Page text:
An island of inspiration: Artists and the Isle of Wight


Isle of Wight, a UNESCO Biosphere Reserve
Isle of Wight, a UNESCO Biosphere Reserve

Sitting off the south coast of England, the Isle of Wight continues to attract tourists since its first rise in popularity in the 1900s. As well as day-trippers and sailing enthusiasts, the island has also long been popular with poets and artists who have found inspiration in its varied landscapes. Alongside spectacular coastal scenery, with iconic sites such as The Needles, artists of all ages and abilities have been equally challenged and energized by the busy port towns like Cowes Bay and the rolling hills, stately homes, and the unspoiled ancient woodlands of the island's interior that have helped make it a UNESCO Biosphere Reserve.


These days, artists also come to enjoy a vibrant cultural community, with a wide range of galleries, shops and networking opportunities, all just a short ferry ride from mainland England.


A strong artistic heritage on the Isle of Wight


The Isle of Wight has long attracted artists, most notably in the early-modern and modern eras. In the 18th century, George Moreland was a regular visitor, painting several acclimated coastal scenes and works depicting island life. However, it was in the Victorian Age that the island really became an artistic destination.


When she was a young Princess, the future Queen Victoria spent her prolonged summer holidays on the island. She loved it so much that she had a winter home built there once she came to the throne, Osborne House, which remains a popular attraction to this day. The royal approval led to a boom in tourism. Londoners and other fashionable Europeans flocked to the Isle of Wight, including some of the most celebrated artists of their time.


The gardens at Osborne House, Aspire Via Studios
The gardens at Osborne House, an English Heritage location on the Isle of Wight

The Romantic painter and watercolourist, J.M.W. Turner, was one of many artists who visited in search of inspiration. He travelled the length and breadth of the island, filling his notebook with sketches which are now on display in the Tate Gallery. These sketches also helped Turner produce "Fishermen at Sea", his famous oil painting of men in distress in the Needles' choppy waters.


Similarly, the pre-eminent pre-Raphaelite artist, John Brett, also found inspiration on the island, producing, for instance, the highly detailed February in the Isle of Wight.


Joining the artists were numerous poets, including John Keats and Alfred Lord Tennyson, who had to move house on the island as he was getting so much attention from the locals. Plus, the architect John Nash built a home of his own there and entertained famous guests, including Turner.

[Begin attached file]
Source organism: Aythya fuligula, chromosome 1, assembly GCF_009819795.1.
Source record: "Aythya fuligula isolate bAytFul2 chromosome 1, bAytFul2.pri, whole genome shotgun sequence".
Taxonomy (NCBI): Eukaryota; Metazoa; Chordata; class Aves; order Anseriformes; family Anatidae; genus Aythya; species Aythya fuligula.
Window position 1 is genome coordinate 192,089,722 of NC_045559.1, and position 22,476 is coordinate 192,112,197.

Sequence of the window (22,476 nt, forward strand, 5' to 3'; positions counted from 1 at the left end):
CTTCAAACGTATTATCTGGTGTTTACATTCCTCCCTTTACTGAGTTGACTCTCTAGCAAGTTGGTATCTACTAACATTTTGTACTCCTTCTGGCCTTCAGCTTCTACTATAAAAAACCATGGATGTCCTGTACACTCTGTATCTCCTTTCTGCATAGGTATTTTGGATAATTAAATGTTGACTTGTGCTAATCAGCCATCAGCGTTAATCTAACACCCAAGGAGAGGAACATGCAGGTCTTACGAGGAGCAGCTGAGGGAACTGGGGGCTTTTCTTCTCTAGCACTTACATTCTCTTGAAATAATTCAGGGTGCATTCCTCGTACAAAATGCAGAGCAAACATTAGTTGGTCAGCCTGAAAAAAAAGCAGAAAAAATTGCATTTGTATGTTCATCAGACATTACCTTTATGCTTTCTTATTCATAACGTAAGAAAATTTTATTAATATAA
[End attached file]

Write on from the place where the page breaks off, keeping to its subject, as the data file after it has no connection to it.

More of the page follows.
Even after the death of Victoria, the island continued to attract both professional and amateur artists. Sir Winston Churchill, statesman and a painter of some skill, famously loved the island and visited many times during his lifetime. Another favourite of the Royal Family, the oil painter and watercolourist Edward Seago was also a regular visitor, as was Edward Wesson. The latter's seascapes, including The Solent from Shalfleet are celebrated testaments to the island's natural beauty and drama.


The Isle of Wight today


Today, the Isle of Wight is a hub of creative talent. The island is home to a number of leading contemporary artists producing work in a range of mediums. Among the biggest names to look out for are Lisa Traxler and Celia Wilkinson, Freya Perdue and David Firmstone, winner of the Turner Watercolour Prize in 2013.


David Firmstone, Isle of Wight artist, Aspire VIa Studios
Prize-winning Isle of Wight artist, David Firmstone

Alongside resident Isle of Wight artists, the island also welcomes significant numbers of visiting artists each year, as well as art lovers and cultural holidaymakers. Good times to visit include during the Open Studios season, when local artists open the doors of their studios and even their homes to the public, as well as for the Ventnor Fringe Festival. In addition to these annual traditions are a number of top art galleries, showcasing the best of Isle of Wight artists and other works. The most popular galleries on the island include Seaview Art Gallery in Seaview, the Neil Williams Gallery on the Ventor seafront, Kendall's Fine Art in Cowes, and Quay Arts Newport.


Visiting artists are able to make use of the island's good cultural infrastructure, with a number of specialist art shops found in Newport and Cowes. Online forums keep local artists connected and up-to-date with news of the latest exhibitions, competitions and funding opportunities, and regular events at leading venues such as Quay Arts are ideal for networking and becoming part of the island's cultural life. What's more, getting around the island and visiting the most popular spots among local artists, including Colwell Beach and Compton Bay, is relatively easy by car or by the island's public transport network.


So, whether you're following in the footsteps of past greats or finding inspiration at the Needles and overlooking Cowes, the Isle of Wight is a fantastic place for artists of all levels and experience to rent a studio and work for days or even weeks. With a studio to provide a base and the chance to either meet other creatives or enjoy some solitude, the island is easy to explore and is just waiting to welcome you.


If you're looking for artist studios for hire, contact our team at Aspire Via Studios today. The Aspire Via Artists spaces for artists in the Isle of Wight will be available during the summer of 2021.

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